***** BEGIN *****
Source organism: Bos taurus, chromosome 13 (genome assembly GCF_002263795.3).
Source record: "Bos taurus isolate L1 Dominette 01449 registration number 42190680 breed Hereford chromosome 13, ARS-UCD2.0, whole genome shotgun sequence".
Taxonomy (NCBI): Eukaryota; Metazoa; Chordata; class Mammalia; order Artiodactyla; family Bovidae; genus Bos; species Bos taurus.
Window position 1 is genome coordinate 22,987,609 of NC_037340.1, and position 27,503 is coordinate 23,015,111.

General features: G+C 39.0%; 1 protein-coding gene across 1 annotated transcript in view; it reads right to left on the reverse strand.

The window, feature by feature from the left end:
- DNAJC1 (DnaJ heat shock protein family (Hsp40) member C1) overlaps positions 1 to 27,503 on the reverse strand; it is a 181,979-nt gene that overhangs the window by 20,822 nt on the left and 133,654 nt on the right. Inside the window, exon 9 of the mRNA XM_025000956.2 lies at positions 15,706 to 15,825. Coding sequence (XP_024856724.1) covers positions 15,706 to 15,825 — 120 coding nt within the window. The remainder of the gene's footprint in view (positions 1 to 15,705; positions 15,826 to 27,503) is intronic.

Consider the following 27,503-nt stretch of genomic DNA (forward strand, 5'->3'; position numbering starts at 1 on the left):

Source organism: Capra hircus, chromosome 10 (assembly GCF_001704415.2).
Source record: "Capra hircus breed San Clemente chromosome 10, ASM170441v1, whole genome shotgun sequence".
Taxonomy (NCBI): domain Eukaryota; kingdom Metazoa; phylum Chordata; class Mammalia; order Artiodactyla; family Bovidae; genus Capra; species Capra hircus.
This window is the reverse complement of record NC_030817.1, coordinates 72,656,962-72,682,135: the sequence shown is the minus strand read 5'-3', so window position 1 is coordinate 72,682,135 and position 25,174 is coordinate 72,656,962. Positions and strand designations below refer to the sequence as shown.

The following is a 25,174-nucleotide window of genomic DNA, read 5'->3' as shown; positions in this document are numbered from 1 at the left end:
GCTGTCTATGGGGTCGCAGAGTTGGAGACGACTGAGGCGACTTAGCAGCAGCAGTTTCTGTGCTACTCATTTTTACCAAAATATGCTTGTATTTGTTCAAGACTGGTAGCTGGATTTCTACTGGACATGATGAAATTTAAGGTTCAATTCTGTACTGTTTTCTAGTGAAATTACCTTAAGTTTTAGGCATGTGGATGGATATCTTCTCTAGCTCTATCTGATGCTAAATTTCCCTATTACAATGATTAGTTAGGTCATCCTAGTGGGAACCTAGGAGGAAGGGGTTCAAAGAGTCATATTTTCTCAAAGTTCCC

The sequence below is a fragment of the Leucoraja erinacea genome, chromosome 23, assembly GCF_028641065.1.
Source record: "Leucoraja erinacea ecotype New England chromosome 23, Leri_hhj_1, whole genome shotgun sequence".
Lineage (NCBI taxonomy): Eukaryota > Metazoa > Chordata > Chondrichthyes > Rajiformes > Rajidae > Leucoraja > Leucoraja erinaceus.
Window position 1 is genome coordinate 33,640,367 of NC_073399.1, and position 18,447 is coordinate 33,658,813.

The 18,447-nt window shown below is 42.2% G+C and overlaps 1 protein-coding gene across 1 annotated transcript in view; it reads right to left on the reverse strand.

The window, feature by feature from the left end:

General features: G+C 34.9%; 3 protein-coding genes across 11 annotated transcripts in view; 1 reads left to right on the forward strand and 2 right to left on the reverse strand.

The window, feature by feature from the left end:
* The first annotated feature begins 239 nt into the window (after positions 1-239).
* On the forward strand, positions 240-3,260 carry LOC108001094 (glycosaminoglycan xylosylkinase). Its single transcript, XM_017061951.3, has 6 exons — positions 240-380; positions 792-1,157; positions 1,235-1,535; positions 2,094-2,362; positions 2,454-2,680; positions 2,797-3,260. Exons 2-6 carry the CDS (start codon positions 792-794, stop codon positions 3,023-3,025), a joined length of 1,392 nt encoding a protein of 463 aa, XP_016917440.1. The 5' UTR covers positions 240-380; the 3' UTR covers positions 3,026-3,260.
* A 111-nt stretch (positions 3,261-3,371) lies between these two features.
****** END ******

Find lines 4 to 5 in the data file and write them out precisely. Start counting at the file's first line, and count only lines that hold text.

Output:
Window position 1 is genome coordinate 22,987,609 of NC_037340.1, and position 27,503 is coordinate 23,015,111.

General features: G+C 39.0%; 1 protein-coding gene across 1 annotated transcript in view; it reads right to left on the reverse strand.